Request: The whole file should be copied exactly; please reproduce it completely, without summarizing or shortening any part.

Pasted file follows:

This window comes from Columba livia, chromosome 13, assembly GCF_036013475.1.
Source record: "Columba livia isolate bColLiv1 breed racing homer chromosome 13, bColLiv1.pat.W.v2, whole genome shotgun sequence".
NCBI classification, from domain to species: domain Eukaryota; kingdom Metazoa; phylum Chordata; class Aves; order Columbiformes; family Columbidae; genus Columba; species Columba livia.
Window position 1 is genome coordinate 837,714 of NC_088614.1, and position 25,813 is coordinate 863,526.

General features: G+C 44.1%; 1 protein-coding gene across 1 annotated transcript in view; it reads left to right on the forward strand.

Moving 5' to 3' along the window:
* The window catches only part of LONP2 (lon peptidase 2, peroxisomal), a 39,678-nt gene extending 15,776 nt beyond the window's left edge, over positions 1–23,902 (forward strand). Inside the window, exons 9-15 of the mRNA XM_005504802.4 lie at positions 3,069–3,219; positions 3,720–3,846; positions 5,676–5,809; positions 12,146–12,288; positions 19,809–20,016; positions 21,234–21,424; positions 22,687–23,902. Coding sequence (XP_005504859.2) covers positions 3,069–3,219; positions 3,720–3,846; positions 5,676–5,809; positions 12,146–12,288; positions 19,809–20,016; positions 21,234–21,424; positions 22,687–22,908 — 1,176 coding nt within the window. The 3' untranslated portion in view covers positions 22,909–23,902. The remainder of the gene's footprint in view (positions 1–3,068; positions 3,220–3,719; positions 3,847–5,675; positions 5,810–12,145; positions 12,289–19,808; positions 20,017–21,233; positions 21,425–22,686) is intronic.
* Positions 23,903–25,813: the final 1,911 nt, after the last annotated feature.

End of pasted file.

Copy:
This window comes from Columba livia, chromosome 13, assembly GCF_036013475.1.
Source record: "Columba livia isolate bColLiv1 breed racing homer chromosome 13, bColLiv1.pat.W.v2, whole genome shotgun sequence".
NCBI classification, from domain to species: domain Eukaryota; kingdom Metazoa; phylum Chordata; class Aves; order Columbiformes; family Columbidae; genus Columba; species Columba livia.
Window position 1 is genome coordinate 837,714 of NC_088614.1, and position 25,813 is coordinate 863,526.

General features: G+C 44.1%; 1 protein-coding gene across 1 annotated transcript in view; it reads left to right on the forward strand.

Moving 5' to 3' along the window:
* The window catches only part of LONP2 (lon peptidase 2, peroxisomal), a 39,678-nt gene extending 15,776 nt beyond the window's left edge, over positions 1–23,902 (forward strand). Inside the window, exons 9-15 of the mRNA XM_005504802.4 lie at positions 3,069–3,219; positions 3,720–3,846; positions 5,676–5,809; positions 12,146–12,288; positions 19,809–20,016; positions 21,234–21,424; positions 22,687–23,902. Coding sequence (XP_005504859.2) covers positions 3,069–3,219; positions 3,720–3,846; positions 5,676–5,809; positions 12,146–12,288; positions 19,809–20,016; positions 21,234–21,424; positions 22,687–22,908 — 1,176 coding nt within the window. The 3' untranslated portion in view covers positions 22,909–23,902. The remainder of the gene's footprint in view (positions 1–3,068; positions 3,220–3,719; positions 3,847–5,675; positions 5,810–12,145; positions 12,289–19,808; positions 20,017–21,233; positions 21,425–22,686) is intronic.
* Positions 23,903–25,813: the final 1,911 nt, after the last annotated feature.